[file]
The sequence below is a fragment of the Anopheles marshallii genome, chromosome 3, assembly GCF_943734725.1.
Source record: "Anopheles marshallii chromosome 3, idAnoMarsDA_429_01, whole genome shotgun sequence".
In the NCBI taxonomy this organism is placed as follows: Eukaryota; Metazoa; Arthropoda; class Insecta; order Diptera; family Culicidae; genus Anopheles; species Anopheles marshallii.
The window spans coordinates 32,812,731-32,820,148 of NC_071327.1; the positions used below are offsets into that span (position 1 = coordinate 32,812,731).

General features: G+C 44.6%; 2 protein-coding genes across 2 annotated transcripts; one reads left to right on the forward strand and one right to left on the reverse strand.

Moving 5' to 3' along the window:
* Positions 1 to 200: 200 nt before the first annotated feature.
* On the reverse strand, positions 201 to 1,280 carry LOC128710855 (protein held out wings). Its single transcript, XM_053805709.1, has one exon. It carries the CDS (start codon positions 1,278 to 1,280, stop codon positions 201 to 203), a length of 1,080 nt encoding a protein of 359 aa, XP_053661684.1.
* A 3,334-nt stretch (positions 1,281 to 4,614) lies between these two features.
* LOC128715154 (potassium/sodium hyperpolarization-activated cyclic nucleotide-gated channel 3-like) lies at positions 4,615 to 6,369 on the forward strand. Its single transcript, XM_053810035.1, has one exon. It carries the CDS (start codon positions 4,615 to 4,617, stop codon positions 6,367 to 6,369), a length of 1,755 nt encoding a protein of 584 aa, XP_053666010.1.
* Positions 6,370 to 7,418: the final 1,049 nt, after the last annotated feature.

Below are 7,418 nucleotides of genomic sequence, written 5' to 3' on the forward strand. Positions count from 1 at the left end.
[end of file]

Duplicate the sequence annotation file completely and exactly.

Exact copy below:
The sequence below is a fragment of the Anopheles marshallii genome, chromosome 3, assembly GCF_943734725.1.
Source record: "Anopheles marshallii chromosome 3, idAnoMarsDA_429_01, whole genome shotgun sequence".
In the NCBI taxonomy this organism is placed as follows: Eukaryota; Metazoa; Arthropoda; class Insecta; order Diptera; family Culicidae; genus Anopheles; species Anopheles marshallii.
The window spans coordinates 32,812,731-32,820,148 of NC_071327.1; the positions used below are offsets into that span (position 1 = coordinate 32,812,731).

General features: G+C 44.6%; 2 protein-coding genes across 2 annotated transcripts; one reads left to right on the forward strand and one right to left on the reverse strand.

Moving 5' to 3' along the window:
* Positions 1 to 200: 200 nt before the first annotated feature.
* On the reverse strand, positions 201 to 1,280 carry LOC128710855 (protein held out wings). Its single transcript, XM_053805709.1, has one exon. It carries the CDS (start codon positions 1,278 to 1,280, stop codon positions 201 to 203), a length of 1,080 nt encoding a protein of 359 aa, XP_053661684.1.
* A 3,334-nt stretch (positions 1,281 to 4,614) lies between these two features.
* LOC128715154 (potassium/sodium hyperpolarization-activated cyclic nucleotide-gated channel 3-like) lies at positions 4,615 to 6,369 on the forward strand. Its single transcript, XM_053810035.1, has one exon. It carries the CDS (start codon positions 4,615 to 4,617, stop codon positions 6,367 to 6,369), a length of 1,755 nt encoding a protein of 584 aa, XP_053666010.1.
* Positions 6,370 to 7,418: the final 1,049 nt, after the last annotated feature.

Below are 7,418 nucleotides of genomic sequence, written 5' to 3' on the forward strand. Positions count from 1 at the left end.